Thursday, October 29, 2009

Good Marketing, Bad Taste

The beauty isle at the grocery store: John Frieda new line of hair care. The price was just a little spicy but I already liked John Frieda and the packaging was so pretty. Plus I had a coupon - which means "good deal" in my eyes.

The shampoo dried and tangled my hair like no other shampoo has before and did not smell (or feel) like it contained any eucaliptus as the package boasted.

The conditioner, while it smelled good, leaved my hair tangled and unmanageable.

This is where the good marketing came in: this particular hair care line includes a detangling spray. This product is supposed to finish the job and actually make your hair manageable. Usually I spend about $2 on a great conditioner that does the job well. This time, though, I actually walked into the store, used another coupon and paid a whole bunch more money for the detangling spray.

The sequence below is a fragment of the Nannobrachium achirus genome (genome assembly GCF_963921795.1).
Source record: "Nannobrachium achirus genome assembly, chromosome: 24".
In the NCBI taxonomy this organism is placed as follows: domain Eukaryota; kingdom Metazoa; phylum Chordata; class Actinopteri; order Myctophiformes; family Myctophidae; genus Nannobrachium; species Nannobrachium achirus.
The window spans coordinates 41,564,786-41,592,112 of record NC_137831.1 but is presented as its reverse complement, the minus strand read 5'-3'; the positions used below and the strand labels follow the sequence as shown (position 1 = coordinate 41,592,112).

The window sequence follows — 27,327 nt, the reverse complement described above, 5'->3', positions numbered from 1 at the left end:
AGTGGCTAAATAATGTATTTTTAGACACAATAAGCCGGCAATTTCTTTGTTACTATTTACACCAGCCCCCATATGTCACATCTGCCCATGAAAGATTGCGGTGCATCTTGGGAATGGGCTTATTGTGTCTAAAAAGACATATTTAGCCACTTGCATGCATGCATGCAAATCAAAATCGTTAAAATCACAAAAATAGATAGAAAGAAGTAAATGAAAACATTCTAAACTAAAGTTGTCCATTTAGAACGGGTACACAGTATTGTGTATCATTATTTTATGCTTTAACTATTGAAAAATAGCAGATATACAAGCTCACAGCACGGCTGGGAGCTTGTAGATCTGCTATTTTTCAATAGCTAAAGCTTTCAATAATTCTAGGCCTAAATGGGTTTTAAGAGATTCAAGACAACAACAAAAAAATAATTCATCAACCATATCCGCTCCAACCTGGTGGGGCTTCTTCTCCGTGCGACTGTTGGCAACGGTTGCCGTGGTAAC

Should I say I am not impressed with the results? Should I mention the whole bunch of money I parted with? The marketing methods that lured me into buying 3 products I really did not need? Or maybe the bad feeling this experience left me with.

No matter how good the marketing is, the product should always satisfy the customer, as this is the only way they become a repeat customer. I think this is more important than immediate sales.

1 comment:

  1. That's true. If the customer isn't satisfied it can lead to negative word-of-mouth, which is worse than having none.